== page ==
I’ve never been at ease with the Jacobson density theorem, every proof that I’d seen felt somewhat weird and never had any stickiness in my mind. So I came up with my own proof, I hope you like it.

**The Theorem (Jacobson Density Theorem}**

Let be a field and a -algebra (yes unital). Let be a finite dimensional simple -module and (which is a division algebra by Schur’s Lemma). Then the canonical homomorphism from to is surjective.

**Proof**

First, without loss of generality (replacing by a quotient), we can assume that is faithful.

Let us first deal with the case when is a division algebra. Then . And as well, acting by right multiplication. And we are done.

Since is not a division algebra it has a non-zero element which is not invertible.

If is not nilpotent, then the minimal polynomial of factors as where . In particular it has two coprime factors, so by the Chinese remainder theorem has a non-trivial idempotent. In particular, contains a non-trivial idempotent.

If on the other hand is nilpotent, then we can find with , and . Since is irreducible, there exists with . Then and . So is not nilpotent, and we can run the argument of the previous paragraph again to conclude that contains a non-trivial idempotent.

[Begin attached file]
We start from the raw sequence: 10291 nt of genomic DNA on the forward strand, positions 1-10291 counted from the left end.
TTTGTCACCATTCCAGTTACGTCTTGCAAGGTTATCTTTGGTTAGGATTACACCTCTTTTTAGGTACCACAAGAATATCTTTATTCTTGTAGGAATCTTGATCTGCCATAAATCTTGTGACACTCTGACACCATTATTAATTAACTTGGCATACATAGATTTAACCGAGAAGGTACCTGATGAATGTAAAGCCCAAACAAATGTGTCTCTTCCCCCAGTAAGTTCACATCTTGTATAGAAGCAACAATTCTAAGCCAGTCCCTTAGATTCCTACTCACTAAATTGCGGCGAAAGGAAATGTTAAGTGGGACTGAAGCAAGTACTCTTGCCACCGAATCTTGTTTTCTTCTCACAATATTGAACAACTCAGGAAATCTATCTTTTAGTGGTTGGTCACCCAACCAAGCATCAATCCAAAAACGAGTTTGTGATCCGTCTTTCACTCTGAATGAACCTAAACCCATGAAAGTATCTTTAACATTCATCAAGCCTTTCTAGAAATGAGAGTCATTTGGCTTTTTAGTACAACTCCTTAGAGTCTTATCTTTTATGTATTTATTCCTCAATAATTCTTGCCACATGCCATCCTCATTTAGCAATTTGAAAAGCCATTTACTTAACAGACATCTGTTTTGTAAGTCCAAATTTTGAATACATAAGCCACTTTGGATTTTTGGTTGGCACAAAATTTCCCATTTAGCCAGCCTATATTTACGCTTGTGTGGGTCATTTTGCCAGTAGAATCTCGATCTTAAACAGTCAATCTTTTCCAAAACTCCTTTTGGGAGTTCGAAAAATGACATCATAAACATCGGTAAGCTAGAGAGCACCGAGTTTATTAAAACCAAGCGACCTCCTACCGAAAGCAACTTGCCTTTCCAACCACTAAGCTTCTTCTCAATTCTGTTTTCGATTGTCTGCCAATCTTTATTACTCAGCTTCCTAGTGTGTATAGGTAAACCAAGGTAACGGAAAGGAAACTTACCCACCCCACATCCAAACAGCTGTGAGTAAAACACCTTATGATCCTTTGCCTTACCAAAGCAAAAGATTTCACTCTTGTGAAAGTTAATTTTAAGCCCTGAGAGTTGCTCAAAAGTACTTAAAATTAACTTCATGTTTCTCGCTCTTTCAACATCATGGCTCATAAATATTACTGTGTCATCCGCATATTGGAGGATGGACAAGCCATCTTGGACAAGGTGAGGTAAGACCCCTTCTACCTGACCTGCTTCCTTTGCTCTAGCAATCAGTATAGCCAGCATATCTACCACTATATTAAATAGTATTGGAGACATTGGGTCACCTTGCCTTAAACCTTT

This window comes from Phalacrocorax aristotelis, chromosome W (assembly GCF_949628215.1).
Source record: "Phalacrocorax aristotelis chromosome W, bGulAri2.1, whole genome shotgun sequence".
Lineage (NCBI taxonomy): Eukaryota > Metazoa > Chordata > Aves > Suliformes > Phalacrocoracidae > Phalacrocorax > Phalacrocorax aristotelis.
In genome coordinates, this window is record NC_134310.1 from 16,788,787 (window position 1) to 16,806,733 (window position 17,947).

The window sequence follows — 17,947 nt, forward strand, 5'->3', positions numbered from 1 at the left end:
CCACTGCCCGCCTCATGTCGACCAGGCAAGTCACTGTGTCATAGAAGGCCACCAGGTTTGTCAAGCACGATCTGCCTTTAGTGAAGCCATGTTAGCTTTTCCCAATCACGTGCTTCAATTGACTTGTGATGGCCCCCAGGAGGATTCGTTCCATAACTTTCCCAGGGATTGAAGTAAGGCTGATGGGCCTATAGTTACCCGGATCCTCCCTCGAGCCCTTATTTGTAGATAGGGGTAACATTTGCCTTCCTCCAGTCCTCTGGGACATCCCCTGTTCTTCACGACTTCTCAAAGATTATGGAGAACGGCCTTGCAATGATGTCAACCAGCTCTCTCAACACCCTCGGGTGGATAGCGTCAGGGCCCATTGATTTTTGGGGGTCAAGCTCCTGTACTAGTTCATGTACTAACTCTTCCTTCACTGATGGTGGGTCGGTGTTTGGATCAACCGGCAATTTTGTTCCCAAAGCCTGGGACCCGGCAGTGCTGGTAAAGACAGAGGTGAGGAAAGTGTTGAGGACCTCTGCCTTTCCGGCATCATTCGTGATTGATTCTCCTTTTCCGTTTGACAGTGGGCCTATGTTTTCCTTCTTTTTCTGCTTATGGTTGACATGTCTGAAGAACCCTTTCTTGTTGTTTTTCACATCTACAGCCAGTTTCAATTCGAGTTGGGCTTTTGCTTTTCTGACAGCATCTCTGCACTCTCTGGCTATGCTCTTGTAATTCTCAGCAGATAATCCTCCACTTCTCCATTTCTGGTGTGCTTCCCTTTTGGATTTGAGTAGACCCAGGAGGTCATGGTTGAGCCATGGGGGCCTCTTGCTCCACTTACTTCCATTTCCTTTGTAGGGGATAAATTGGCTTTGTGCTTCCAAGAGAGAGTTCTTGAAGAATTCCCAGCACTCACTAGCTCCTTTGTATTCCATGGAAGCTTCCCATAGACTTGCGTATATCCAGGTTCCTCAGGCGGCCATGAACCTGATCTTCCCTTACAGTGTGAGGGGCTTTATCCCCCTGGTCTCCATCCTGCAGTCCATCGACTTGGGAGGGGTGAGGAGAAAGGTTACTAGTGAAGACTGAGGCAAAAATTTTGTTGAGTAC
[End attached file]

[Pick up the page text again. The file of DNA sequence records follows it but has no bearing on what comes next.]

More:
Let be this non-trivial idempotent. We will use the fact that is an irreducible -module. This is part of a general fact, that is a bijection betwen simple -modules with and simple -modules. Furthermore, from the nature of the constructions of both directions of this bijection, we can conclude that

Now we can perform an induction on dimension. The inductive hypothesis tells us that and are both surjective. To finish, given the symmetry between and , it suffices to show that given any -hyperplane with and any -line , there is a nonzero element in with kernel and image . (I thought about this step myself in terms of matrices, but actually writing it up like that feels a little gauche).

The inductive hypothesis applied to allows us to find a nonzero element with . Pick nonzero and . Since is simple there exists with . Then does the trick and our proof is complete.